(update: report link URL at end has been corrected...)
In the UAB Computer Forensics program, we have students who are studying the basics of cybercrime, but we also have students who are Malware Researchers, Phishing Researchers, and of course Spam Researchers. Much of our research is enabled by our main research project, the UAB Spam Data Mine.
For some of you, the first glimpse you had of the power of the UAB Spam Data Mine was in last Friday's entry, Linking All the News Spam Together. In that example, we made a recursive SQL query, where we asked "what other spam was sent by the computers that sent this spam?" That's one of the most basic queries we can do. Give us a spam "subject", and we can find all the IPs that sent that subject, and then all of the other emails that those same IPs sent. We can do much cooler things than that. I'll try to tell you about one each week.
In today's post we'll demonstrate one of the ways the Malware team can benefit from queries from the UAB Spam Data Mine.
On a mailing list (Gar waves to Paul), someone mentioned some new malware that was advertised by a spam message with the subject "Shocking porno dvd Carmen Electra". The URL in that spam message pointed to a website ending in "index1.php".
When you visit the website, it downloaded a virus with the name: video312f3sxxx.exe
We knew that we had seen lots of spam with "index1.php", but wondered how many different versions of the virus we could still find "live" on the Internet.
This wasn't intended to be an exhaustive search, so we didn't worry about trying to prove we had every single email in this cluster -- although the spam clustering algorithms are advancing to the point that that is very possible. For today we just did another very simple query.
"Let's find all of the spam where the subject had the word "Shocking" and that contained a URL ending in "index1.php"
select a.message_id, a.subject, a.sender_ip, b.machine, b.path
from spam a, spam_link b
where (a.message_id = b.message_id)
and subject like '%hocking%' and path like '%/index1.php%';
This resulted in more than 1600 emails. Changing the query up, we added "group by machine" to make a list of the 261 unique websites which had been advertised as hosting an "index1.php" file.
That list got passed off to a simple "wget" script, which fetched the content of index1.php, following any links that it sent us to, as long as they were on the same site.
Of the 261 websites which had been advertised by this spam, 71 of them were still "live", and gave us 578 different files. In most cases, here's how the fetch worked:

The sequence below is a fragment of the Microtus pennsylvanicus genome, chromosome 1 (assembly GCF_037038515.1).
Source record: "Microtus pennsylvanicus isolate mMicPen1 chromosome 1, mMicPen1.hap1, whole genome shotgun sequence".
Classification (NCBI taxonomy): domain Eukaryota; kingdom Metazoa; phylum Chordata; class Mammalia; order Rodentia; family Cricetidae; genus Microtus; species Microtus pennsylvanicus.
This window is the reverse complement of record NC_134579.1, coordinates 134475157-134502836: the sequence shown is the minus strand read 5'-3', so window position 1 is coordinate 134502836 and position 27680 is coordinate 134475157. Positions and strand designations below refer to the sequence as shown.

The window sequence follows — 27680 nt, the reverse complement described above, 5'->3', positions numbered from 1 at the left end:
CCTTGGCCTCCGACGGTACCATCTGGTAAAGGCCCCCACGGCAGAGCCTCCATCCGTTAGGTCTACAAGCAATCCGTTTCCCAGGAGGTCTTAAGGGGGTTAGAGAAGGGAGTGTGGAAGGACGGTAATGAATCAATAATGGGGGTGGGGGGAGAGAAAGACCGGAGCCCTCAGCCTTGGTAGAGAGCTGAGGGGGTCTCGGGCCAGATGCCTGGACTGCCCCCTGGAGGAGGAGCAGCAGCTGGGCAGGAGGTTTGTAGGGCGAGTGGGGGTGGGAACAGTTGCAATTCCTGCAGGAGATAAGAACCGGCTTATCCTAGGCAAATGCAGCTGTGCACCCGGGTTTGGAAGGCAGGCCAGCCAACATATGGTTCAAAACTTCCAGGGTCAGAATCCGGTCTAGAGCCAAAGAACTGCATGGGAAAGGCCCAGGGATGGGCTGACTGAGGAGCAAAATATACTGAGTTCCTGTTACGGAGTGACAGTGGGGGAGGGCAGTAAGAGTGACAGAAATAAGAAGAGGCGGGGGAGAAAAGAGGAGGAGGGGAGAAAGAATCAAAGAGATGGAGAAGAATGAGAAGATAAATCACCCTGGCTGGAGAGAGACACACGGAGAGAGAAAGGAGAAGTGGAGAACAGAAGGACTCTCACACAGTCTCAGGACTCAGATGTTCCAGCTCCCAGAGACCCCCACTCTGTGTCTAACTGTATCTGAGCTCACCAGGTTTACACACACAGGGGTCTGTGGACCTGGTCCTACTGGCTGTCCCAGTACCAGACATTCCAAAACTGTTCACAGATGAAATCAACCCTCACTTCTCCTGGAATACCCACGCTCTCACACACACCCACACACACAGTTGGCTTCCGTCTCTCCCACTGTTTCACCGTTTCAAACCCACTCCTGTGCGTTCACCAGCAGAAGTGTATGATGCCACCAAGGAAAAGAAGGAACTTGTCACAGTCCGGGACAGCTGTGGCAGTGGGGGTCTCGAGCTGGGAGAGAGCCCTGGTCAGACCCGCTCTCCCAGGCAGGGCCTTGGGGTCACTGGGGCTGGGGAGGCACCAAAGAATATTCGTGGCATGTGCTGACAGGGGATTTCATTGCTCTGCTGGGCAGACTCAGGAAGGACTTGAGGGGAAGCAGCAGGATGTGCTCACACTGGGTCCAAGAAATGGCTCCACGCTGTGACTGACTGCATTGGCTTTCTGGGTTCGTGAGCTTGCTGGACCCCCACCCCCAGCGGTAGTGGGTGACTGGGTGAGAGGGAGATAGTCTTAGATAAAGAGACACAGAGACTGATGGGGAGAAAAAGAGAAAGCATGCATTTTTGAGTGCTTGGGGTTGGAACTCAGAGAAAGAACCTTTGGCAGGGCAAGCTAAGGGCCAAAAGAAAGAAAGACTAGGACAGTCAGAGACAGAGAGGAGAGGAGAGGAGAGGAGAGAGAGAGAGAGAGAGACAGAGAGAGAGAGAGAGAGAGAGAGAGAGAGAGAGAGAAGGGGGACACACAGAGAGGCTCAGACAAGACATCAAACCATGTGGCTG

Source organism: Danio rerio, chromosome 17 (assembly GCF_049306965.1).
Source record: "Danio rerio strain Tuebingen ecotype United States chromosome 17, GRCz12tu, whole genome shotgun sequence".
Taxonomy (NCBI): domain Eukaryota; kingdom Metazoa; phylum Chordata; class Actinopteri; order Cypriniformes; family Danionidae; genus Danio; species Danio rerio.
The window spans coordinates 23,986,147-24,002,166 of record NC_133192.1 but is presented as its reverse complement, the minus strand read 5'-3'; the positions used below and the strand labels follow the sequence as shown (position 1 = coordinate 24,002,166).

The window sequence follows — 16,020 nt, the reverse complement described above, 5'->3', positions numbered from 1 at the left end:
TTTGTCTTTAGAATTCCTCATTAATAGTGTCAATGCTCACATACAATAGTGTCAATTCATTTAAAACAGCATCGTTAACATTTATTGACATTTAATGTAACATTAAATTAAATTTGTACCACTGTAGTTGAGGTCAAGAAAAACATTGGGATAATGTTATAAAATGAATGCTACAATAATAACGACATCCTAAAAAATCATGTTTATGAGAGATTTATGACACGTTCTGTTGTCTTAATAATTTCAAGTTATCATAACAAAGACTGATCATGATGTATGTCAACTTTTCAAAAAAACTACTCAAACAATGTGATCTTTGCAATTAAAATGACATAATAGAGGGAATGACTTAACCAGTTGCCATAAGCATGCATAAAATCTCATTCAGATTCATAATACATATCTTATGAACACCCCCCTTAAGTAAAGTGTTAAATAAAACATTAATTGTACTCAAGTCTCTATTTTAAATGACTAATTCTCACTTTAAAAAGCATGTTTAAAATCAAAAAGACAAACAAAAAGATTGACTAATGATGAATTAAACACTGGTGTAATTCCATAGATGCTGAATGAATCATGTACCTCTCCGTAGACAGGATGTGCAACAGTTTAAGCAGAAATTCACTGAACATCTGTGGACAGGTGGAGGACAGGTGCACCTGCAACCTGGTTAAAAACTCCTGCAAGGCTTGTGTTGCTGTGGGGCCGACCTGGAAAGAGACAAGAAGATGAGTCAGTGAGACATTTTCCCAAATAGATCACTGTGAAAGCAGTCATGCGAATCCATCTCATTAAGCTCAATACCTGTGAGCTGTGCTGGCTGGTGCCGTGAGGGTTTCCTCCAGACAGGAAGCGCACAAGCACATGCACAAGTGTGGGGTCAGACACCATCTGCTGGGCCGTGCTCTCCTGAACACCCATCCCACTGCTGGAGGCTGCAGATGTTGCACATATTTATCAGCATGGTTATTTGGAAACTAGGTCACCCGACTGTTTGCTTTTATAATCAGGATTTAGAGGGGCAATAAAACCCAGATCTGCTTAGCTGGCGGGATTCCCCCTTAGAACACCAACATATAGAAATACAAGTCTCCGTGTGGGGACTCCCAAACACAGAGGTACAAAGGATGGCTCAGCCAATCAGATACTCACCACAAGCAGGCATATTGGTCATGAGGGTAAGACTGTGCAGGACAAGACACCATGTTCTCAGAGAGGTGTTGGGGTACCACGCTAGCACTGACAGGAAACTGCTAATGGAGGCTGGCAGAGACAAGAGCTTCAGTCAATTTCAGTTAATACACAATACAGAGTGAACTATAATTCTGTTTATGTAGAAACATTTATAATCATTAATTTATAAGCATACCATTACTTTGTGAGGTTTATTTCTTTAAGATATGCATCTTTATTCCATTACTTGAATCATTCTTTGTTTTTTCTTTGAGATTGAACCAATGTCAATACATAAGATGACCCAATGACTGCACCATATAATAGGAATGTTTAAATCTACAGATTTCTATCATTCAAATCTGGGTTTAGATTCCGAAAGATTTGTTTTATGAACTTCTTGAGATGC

Pulling "index1.php" would send us to a webpage, often named either "index6.html" or "index12.html". That web page would have an Animated GIF file, which, if clicked on, would download the actual virus, as an ".exe" file.
Here are the five animated .gifs which were found on the different versions of the websites:
The next step was to find out how many virus "versions" we were dealing with, and whether they were well known or not. We ended up with 40 different MD5 values, and 40 different filenames:
In this PDF table of the websites we reviewed, 08aug08.report.pdf, we list all 74 live websites from which we received malware in today's check of the 261 sites. The filename, MD5, size, and the date of the exe files is given.
The malware sites are everywhere . . . Aregntina, Brazil, Canada, the Czech Republic, Denmark, France, Germany, Hong Kong, Italy, Mexico, Poland, Portugal, Romania, Spain, Switzerland, Turkey, Venezuela. (See IP WHOIS spreadsheet, or Domain WHOIS list.)
The malware from these sites will now be "unpacked" and analyzed by the malware researchers. They've already looked at many of these pieces of malware. For example, the "news_usama_video.exe" that they looked at last week had several nice clues in it, such as the IP address of the Command & Control site for the malware, the format of the communications to and from that C&C, and an internal version number. The malware we were looking at two weeks ago in this family labeled itself "1.0.4" internally. The version last week called itself "1.0.5". Several of the earlier versions were all proven to be related by the fact that they all pointed to the same Command & Control even though their MD5 value was different.
Spam => Data Mine => Reports => WGets => Unpacking => Analysis